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You are here : 3-RX.com > Medical Encyclopedia > Diseases and Conditions > Primary Lung Cancer
      Category : Health Centers > Cancers and Tumors

Primary Lung Cancer

Alternate Names : Carcinoma of the Lung

Overview, Causes, & Risk Factors | Symptoms & Signs | Diagnosis & Tests | Prevention & Expectations | Treatment & Monitoring

Primary lung cancer is a very serious respiratory disorder that begins in the airways and air sacs of the lungs.

What is going on in the body?

Cancer of the lung can begin in the lining of the trachea, the smaller airways, and the tiny air sacs. There are different types of lung cancer. Non-small cell lung cancer, or NSCLC, accounts for 70% to 80% of lung cancers. Small cell lung cancer or oat cell carcinoma, or SCLC, accounts for 25% of lung cancers. Both types can be fatal. They invade surrounding tissue and can spread to other parts of the body through the lymph nodes and bloodstream.

Lung cancer is the most common and most deadly cancer in the US. Roughly 160,000 deaths occur each year. Men and woman are equally affected. Most types of lung cancer are aggressive, spreading early in their course. Lung cancer can cause life threatening complications in the chest and spread to distant sites throughout the body causing death in this way. A person also may have symptoms which are reactions to tumors or a substance they make, called a paraneoplastic syndrome.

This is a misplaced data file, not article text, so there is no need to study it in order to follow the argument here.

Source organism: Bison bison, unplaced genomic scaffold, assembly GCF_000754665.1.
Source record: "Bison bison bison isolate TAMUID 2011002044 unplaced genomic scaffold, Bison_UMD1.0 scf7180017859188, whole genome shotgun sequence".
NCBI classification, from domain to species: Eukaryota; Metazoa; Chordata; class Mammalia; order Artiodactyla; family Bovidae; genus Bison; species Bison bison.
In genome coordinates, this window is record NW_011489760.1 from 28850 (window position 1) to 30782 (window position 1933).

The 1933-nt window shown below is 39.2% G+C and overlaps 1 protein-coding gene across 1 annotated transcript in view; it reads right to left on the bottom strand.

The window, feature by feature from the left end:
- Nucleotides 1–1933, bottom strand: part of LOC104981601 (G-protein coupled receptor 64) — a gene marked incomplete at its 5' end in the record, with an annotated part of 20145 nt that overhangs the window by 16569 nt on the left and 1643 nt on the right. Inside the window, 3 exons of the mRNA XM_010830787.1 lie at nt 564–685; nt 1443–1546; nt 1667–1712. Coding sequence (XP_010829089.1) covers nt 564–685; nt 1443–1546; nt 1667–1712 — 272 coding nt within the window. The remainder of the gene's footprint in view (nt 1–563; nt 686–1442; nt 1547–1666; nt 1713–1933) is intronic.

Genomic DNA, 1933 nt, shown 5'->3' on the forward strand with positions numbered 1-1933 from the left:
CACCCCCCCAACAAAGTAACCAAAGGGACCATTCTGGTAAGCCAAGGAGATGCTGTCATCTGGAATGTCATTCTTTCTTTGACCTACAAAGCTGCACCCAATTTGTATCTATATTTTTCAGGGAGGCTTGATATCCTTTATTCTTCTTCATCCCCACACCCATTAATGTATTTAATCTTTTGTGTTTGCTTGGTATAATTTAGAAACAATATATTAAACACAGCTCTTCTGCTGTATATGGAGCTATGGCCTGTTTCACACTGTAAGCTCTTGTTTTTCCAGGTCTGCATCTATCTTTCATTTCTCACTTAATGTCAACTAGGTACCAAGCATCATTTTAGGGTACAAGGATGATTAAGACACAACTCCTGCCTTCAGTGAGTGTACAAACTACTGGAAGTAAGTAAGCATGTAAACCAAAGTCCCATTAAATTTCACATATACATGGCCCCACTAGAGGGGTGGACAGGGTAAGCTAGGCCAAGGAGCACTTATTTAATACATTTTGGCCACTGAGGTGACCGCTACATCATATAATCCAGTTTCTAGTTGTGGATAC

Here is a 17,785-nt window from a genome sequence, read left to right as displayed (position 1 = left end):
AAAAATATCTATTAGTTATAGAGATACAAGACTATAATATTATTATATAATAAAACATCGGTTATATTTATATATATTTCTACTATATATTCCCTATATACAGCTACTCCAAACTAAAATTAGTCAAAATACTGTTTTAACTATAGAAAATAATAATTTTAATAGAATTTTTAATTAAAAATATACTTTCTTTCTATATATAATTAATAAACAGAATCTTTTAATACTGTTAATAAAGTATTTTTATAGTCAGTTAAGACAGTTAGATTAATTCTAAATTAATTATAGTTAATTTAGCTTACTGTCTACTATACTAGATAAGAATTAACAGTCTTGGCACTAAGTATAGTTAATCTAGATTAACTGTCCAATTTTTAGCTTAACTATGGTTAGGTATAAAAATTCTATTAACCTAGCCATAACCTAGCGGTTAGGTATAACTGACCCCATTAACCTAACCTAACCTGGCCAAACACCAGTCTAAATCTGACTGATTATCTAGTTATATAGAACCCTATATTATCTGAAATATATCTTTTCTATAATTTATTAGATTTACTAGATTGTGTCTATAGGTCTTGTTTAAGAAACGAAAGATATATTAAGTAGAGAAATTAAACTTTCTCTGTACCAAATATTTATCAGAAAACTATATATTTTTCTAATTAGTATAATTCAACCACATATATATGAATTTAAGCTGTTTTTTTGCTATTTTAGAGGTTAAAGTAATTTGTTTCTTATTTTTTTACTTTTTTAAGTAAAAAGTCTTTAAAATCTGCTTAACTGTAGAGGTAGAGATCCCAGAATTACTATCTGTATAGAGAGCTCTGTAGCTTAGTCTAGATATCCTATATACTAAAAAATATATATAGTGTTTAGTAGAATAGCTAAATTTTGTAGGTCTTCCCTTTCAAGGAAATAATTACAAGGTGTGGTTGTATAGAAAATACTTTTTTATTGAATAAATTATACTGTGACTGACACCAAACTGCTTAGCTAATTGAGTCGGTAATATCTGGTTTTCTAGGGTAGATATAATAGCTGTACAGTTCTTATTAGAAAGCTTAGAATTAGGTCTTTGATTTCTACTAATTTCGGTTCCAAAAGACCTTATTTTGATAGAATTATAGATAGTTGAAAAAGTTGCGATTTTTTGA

What are the causes and risks of the disease?

Inhaling tobacco smoke probably causes at least 90% of all lung cancer. Smokers have more than 30 times the risk of nonsmokers. A person's risk for lung cancer depends on how many packs of cigarettes he or she smokes each day and for how many years. People who quit smoking remain at risk, sometimes for decades. People exposed to radiation, radon, asbestos, and probably heavy metal are also at risk.

Lung cancer occurs if the cells lining the airways of the lungs are constantly exposed and stimulated by cancer-causing substances over several decades. This changes the genetic DNA, makeup of cells and results in the uncontrollable growth of abnormal cells.

It is very rare for a person who has not been exposed to cigarette smoke or radiation to develop small cell lung cancer. It occurs most often in middle aged and elderly people who have been exposed to cancer-causing poisons for several decades.


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Primary Lung Cancer: Symptoms & Signs

Author: Thomas Fisher, MD
Reviewer: Fern Carness, RN, MPH
Date Reviewed: 04/11/01

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